How this child’s cousin and the exceptional medical staff at Maria Fareri Children’s Hospital teamed up to save him.
By Deborah Skolnik
As seen in the March/April issue of Advancing Care
Even before Liam Brady was born, his doctors knew something was very wrong.
Liam, now 8, is a twin, and during prenatal exams it was discovered that his bladder was abnormal. Instead of resembling a pear, as healthy bladders do when empty, it was shaped like a keyhole. “It was like a bottleneck,” says his mother, Stephanie, of Yorktown Heights. “The doctors said they really couldn’t detect his kidney function from the imaging but that it pointed to kidney disease.”
Early Operations and a Dangerous Infection
A shunt was inserted before Liam was born to relieve the pressure on his kidneys. After he was born, “Liam needed significant surgical intervention,” says Paul Zelkovic, MD, Chief of Pediatric Urology at Maria Fareri Children’s Hospital, a member of the Westchester Medical Center Health Network (WMCHealth).
Because the newborn had extra tissue in his urethra (the duct that carries urine out of the body), “when he was one day old, the first thing we did was reposition the bladder to relieve the obstruction,” Dr. Zelkovic says. Then, a few days later, “we repaired his ureter tubes, which connect the kidney and the bladder,” he adds.
When Liam was just 4 weeks old, he returned to Maria Fareri Children’s Hospital, where he remained for nine days, battling a blood infection. “He fell in the category of having chronic kidney disease, stage three,” Stephanie says.
At nine months of age, Liam was big enough to undergo another procedure, to remove the extra tissue from the back of his urethra and repair his bladder. Still, his right kidney was smaller than his left and became chronically infected.
Liam grew into a spirited boy who loved the Chicago Bears, yet his kidney disease often sidelined him. In 2012, when he was 18 months old, Dr. Zelkovic removed the kidney to prevent further infections. “It was only functioning at about 3 percent,” Stephanie remembers. His left kidney would now have to do double duty.
Frequent Hospitalizations, Constant Worry
Because Liam was relying on one increasingly overtaxed kidney, his physicians at Maria Fareri Children’s Hospital kept a watchful eye on his output of creatinine, a waste product excreted in urine. If it rose above a critical level, they warned, he’d require a kidney transplant. “He was always teetering around that mark,” Stephanie recalls.
Then, late last spring, when Liam was 7, things changed for the worse. “His kidney function had deteriorated to the point where he needed a transplant or dialysis very soon,” says Dmitry Samsonov, MD, Chief of Pediatric Nephrology at Maria Fareri Children’s Hospital. Dialysis would have significant downsides, Dr. Samsonov adds, “from the risk of infections to a significantly reduced quality of life.” The upshot: Liam needed a new kidney — and fast.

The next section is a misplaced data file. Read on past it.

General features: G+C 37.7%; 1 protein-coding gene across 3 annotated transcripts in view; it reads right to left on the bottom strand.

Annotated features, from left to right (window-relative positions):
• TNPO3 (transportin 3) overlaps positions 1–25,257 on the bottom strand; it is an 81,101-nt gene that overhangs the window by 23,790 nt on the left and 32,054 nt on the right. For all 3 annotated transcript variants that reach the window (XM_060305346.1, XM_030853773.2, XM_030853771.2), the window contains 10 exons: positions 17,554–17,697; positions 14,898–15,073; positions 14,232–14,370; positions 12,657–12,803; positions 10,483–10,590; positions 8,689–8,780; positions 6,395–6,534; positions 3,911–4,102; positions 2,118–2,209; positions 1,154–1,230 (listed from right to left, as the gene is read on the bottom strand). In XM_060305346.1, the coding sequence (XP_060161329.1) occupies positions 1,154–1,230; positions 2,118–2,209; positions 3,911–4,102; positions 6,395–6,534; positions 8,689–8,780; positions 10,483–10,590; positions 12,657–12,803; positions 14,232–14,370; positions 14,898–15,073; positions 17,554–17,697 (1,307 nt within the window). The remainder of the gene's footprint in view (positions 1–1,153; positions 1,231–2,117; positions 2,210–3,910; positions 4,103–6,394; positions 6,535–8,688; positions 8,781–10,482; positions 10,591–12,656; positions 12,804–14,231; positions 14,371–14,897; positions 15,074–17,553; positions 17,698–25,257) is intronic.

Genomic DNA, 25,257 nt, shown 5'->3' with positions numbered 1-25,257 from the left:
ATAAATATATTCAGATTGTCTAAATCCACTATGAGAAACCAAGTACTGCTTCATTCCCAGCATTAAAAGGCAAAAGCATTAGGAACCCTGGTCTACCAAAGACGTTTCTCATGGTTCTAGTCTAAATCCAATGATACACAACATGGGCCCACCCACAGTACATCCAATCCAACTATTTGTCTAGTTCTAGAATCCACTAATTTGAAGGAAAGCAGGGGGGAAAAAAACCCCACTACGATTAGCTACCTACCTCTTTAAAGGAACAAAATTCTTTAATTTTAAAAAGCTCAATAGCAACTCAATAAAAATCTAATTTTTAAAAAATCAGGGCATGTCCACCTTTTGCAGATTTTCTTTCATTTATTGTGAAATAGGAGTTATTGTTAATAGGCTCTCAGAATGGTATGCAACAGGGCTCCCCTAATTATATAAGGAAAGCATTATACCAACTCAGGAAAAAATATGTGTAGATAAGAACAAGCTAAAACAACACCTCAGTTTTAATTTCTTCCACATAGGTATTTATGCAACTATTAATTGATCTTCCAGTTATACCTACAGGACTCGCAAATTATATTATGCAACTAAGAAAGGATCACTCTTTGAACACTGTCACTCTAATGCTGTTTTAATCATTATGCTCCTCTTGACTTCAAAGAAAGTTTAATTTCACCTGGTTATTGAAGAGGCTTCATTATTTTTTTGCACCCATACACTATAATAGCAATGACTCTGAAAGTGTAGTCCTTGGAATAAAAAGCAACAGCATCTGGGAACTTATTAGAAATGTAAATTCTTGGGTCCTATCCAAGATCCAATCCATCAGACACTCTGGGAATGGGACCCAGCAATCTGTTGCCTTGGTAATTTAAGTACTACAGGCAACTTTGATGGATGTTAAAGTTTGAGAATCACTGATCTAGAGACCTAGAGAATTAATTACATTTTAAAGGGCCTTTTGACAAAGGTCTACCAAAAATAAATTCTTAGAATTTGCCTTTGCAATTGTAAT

Good Fortune, Times Two
Despite his struggles, Liam was fortunate in one sense: He had a kidney donor lined up. His cousin Elizabeth, 39, had volunteered and was his perfect match. He also had a top transplant surgeon at the ready — Gregory Veillette, MD, Section Chief of Kidney Transplant and Hepatobiliary and Pancreatic Surgery at Maria Fareri Children’s Hospital and Westchester Medical Center.
While pediatric kidney transplants are relatively rare, Dr. Veillette has experience performing such procedures on children Liam’s age. Despite his expertise, it would still be tricky: “Kids have such small blood vessels. You have to cut into these blood vessels, and you have to sew onto them,” Dr. Veillette explains. “And when you do that with small vessels, it increases the risk that it’s not going to take, that it’s going to cause a blood clot there because of the size.”
A Life-saving Operation
On August 2, Dr. Veillette and his team transplanted Elizabeth’s kidney to Liam. Working quickly but carefully, he hooked up an artery that would bring blood to the kidney, a vein that would take blood away from it, and a urine tube, which he connected to the bladder. And despite the potential for complications, “it went beautifully,” reports Dr. Veillette.
The next step was to wait to see if Liam’s new kidney was functioning. Happily, within minutes, it began producing urine. The operation, which had taken nearly six hours in total, had been a success.
A New, Healthier Life
Stephanie soon noticed a change in her son. “Besides the surgical part of recovering, he felt so much better inside,” she says. “He was like, ‘I love my new kidney!’ His coloring was better, and he was getting back to himself again, which was really nice.” He’s now closer than ever to his cousin Elizabeth: “She’s like his angel,” Stephanie says.
Liam and Stephanie shared his transplant story as part of Maria Fareri Children’s Hospital’s annual 100.7 WHUD Radiothon for the Kids, and Liam recently joined Westchester County officials in lighting the Christmas tree at the Winter Wonderland at Kensico Dam.
While Stephanie hopes no family ever has to endure what hers did, she knows exactly where she’d send anyone in that same position: straight to Maria Fareri Children’s Hospital. “They offer great care,” she says.
Now a second-grader and a strong student, “Liam is a ‘numbers guy’ who loves math and follows sports scores and statistics,” reveals Stephanie. His interest in math is also matched by a love of sports, such as basketball and soccer. However, “when he grows up,” says Stephanie, “he wants to be a professional football player.”
To learn more about transplant services at Westchester Medical Center and Maria Fareri Children’s Hospital, call 914.493.1990.
Photos by Rachel Crittenden